Online gaming revenues will overtake the revenues from selling gaming hardware in four years, according ot the latest forecast from Gartner.

The IT market research firm released its latest assessment cum forecast for the gaming industry, showing a 10% increase in its revenue this year over 2010.

Total revenues for 2011 will be $74.4 billion, compared to for example, the global business software market of $268 billion.

Out of this $74 billion, 60% is gaming software (titles) while around 24% is hardware such as consoles, controllers etc. The remaining 15% is comprised of revenues of online gaming providers — such as those who offer games on Facebook and Yahoo Games.

This is set to change as consumers show a higher for online games in the future, Gartner pointed out.

The gaming scenario is in a state of flux thanks to the emergence of social networks such as Facebook. These networks offer a powerful platform for vendors of online games, such as Farmville, which are much less powerful in terms of immersive graphics, but compensate by not only being easily accessible, but also widely played.

Most online games are played on the computer and most of these are played simply using the web-browser, resulting a low-power experience. In contrast, gaming consoles and dedicated gaming software tend to recreate a real-world experience through excellent, resource-intensive graphics and accessories such as the Kinect.

However, even console-based games are increasingly moving towards the online gaming model, with gamers competing against each other through the Internet.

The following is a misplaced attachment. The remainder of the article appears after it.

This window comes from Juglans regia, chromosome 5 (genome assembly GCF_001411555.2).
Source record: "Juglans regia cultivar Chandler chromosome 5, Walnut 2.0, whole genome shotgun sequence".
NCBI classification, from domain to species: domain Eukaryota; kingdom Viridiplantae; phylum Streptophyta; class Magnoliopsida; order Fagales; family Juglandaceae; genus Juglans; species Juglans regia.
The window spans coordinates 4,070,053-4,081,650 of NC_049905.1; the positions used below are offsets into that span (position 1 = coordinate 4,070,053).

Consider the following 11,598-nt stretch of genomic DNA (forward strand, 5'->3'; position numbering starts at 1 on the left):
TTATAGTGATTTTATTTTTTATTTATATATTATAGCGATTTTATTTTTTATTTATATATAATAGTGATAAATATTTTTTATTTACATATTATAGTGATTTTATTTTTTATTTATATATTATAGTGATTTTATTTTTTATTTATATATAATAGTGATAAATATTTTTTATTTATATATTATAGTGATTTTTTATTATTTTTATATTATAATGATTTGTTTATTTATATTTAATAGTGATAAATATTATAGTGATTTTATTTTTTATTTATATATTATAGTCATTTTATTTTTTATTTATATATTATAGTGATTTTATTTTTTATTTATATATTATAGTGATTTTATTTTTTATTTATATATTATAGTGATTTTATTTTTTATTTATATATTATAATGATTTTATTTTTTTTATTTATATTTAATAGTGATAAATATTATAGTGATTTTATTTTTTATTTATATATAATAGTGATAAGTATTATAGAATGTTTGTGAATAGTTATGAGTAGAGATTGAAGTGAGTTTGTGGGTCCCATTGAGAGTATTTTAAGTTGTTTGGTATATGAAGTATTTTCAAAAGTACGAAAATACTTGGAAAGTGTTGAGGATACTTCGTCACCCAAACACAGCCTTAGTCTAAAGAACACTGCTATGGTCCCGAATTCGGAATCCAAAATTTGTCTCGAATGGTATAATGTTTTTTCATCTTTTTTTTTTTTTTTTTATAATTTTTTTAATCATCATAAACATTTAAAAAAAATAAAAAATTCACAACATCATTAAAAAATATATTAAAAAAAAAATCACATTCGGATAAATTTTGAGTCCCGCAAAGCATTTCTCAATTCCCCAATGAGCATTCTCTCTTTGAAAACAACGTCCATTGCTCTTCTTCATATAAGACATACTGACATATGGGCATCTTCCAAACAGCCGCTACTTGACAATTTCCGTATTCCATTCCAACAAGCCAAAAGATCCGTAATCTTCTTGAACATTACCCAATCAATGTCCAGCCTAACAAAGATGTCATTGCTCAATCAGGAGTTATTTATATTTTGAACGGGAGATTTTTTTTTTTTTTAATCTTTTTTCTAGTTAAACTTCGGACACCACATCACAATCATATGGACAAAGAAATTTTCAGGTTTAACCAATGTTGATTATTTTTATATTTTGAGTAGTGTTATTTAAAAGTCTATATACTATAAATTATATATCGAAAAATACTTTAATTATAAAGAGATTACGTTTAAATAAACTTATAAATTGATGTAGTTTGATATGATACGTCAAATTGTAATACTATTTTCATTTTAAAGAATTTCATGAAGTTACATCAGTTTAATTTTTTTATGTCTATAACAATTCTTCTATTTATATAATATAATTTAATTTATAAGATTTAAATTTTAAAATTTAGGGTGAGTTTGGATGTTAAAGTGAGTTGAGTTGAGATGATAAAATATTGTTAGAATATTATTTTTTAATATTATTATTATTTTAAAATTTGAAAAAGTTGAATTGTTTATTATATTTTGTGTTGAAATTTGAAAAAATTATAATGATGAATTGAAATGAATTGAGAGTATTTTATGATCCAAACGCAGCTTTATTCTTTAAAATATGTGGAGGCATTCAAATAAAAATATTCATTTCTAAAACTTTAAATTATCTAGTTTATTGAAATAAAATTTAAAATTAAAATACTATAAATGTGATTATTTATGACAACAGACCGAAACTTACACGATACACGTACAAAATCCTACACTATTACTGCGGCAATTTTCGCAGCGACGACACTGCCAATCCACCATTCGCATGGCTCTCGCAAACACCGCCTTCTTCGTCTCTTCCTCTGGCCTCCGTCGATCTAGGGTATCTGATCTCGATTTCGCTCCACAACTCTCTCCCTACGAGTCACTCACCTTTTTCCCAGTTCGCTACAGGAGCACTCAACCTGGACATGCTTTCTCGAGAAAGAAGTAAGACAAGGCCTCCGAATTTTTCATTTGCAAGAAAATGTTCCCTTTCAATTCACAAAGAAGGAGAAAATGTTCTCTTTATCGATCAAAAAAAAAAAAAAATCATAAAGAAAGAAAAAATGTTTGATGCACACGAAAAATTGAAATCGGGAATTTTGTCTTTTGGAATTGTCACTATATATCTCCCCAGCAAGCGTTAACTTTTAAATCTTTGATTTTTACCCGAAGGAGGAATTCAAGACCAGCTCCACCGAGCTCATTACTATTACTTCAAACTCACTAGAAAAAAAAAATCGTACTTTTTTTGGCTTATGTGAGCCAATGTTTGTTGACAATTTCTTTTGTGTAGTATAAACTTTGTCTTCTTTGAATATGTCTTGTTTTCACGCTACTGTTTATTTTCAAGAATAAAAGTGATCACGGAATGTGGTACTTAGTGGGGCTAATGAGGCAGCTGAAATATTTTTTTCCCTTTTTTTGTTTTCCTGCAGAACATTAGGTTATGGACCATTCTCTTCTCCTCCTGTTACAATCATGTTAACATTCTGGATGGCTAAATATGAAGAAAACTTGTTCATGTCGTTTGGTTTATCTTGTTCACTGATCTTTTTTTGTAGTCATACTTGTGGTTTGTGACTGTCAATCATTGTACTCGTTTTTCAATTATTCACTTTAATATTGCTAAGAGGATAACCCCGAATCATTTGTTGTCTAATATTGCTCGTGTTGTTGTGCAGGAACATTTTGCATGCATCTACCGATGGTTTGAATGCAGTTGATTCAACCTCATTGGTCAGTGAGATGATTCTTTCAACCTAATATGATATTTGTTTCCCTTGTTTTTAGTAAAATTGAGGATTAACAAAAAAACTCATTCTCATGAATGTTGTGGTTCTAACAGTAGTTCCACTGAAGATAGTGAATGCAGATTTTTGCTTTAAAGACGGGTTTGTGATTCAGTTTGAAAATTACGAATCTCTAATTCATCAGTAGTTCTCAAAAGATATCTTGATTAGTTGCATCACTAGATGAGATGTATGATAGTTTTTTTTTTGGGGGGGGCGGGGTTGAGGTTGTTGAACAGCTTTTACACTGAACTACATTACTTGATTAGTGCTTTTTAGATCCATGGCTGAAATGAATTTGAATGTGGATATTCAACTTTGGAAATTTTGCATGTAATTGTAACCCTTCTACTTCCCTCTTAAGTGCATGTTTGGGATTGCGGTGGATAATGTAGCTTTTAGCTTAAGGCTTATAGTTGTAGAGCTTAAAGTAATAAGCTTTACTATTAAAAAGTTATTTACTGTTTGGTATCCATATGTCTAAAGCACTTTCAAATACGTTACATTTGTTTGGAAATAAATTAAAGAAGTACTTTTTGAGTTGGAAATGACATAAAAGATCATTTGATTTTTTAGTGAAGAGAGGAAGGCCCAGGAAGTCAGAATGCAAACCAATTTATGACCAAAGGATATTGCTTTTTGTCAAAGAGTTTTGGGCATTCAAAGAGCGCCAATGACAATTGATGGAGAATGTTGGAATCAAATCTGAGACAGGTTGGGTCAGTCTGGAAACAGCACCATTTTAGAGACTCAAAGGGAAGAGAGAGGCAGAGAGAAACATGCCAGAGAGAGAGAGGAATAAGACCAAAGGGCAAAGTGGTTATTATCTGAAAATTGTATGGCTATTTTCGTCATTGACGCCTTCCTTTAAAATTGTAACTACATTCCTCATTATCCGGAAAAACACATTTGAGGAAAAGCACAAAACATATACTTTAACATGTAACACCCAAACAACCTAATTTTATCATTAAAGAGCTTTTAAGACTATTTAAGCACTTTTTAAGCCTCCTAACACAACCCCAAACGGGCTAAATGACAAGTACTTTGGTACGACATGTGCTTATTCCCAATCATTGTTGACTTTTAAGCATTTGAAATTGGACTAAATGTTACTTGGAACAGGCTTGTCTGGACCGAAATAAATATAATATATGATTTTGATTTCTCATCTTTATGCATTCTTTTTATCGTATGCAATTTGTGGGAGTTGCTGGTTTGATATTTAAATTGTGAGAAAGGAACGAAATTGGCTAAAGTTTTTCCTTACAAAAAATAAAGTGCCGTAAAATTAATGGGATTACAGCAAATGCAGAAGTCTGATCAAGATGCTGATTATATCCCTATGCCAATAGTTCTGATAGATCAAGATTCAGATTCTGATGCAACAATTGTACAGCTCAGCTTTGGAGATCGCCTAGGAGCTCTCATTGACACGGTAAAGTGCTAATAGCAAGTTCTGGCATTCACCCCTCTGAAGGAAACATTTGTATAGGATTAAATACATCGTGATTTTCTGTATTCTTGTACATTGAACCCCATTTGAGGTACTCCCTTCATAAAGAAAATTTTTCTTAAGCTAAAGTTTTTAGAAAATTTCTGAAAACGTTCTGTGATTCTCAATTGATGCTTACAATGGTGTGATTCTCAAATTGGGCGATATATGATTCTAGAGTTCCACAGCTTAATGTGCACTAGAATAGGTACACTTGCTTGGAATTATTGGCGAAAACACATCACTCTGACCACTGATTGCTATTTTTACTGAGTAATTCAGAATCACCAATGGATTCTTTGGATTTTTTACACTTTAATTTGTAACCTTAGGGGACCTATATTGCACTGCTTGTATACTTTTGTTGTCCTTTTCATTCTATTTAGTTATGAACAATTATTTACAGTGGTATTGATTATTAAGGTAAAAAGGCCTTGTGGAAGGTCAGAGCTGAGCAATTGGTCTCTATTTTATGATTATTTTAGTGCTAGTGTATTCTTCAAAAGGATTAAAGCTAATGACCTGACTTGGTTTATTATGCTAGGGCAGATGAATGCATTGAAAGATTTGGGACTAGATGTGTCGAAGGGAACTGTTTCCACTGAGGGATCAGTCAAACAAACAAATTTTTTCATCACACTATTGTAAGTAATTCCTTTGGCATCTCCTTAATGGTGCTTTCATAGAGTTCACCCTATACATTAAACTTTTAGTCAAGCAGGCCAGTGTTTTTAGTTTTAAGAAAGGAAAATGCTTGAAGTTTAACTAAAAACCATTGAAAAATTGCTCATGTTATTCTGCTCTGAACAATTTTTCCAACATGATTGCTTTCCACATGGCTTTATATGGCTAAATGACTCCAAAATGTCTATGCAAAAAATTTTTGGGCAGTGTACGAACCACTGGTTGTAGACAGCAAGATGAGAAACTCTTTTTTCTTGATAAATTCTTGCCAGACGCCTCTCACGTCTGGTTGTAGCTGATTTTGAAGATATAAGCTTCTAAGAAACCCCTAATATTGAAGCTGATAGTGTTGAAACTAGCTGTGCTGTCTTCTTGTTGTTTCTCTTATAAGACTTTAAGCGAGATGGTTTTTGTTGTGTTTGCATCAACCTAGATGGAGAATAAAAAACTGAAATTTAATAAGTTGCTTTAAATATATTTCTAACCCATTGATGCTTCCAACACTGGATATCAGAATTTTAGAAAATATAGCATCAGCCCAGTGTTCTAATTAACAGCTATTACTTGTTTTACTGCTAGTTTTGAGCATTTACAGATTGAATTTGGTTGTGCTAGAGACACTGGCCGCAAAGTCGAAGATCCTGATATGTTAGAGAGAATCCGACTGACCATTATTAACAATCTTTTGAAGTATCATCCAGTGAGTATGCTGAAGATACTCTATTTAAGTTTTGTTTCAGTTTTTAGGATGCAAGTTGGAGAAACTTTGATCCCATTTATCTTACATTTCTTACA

According to Gartner’s forecast, online gaming will increase its revenues from 16% of the market to over 25% in four years (2015.) Hardware will continue to account for just under 25%.

Gartner predicted an annual growth rate of 27 percent for online gaming.

The gaming software vendors, who create software meant for purchase and deployment over consoles and PCs for individual use, will see their share of the market go from 60% to 50%.

But the overall market would continue to grow 50% in four years, ensuring that even the gaming software market would see a growth of 25%.

“Within the gaming software market, mobile gaming will experience the largest growth opportunity with its share growing from 15 percent in 2010 to 20 percent in 2015,” Gartner said.

The trend is in line with overall trend in IT where packaged software which is either bought on CDs or downloaded and installed on users’ machines are getting replaced by remote-access or cloud computing models.

Under the remote-access or SaaS model, software is not installed locally, but is accessed by the user from a remove data center every time he or she needs it. The strong growth of online gaming too seems to point in that direction.

Many experts believe that people, who currently spend hours on social networking sites like Facebook, will start spending as much time living out their virtual lives inside virtual worlds created by game designers — working, playing, competing and socializing.

The expected commercialization of ‘virtual reality’ technology is expected to further augment this trend. Virtual reality accessories — such as 3D goggles that cover the entire area of vision in front of the human eyes and give real-life depth to images — are expected to become common place in another 2 to 3 years.

Like headphones, VR glasses will allow people to immerse in their own World without the need for expensive recreations and increasing the ‘believablity’ factor of games. They will then be able to ‘roam around’ in a world of their own where they interact with others on the Internet as if they were meeting them in person in the jungle or on a beach.

Interestingly, instead of fees, gaming providers will be getting more and more of their revenues as commissions from those who “sell” virtual goods in these games. Many gamers shell out real cash to buy houses, guns, cars and other items in their games from those who “manufacture” and sell them.

“The subscription fees are giving way to ‘freemium’ models, in which the game is provided for free to gamers but is monetized through advertising (both in-game advertising and display advertising) and in-game microtransactions,” pointed out Brian Blau, research director at Gartner.


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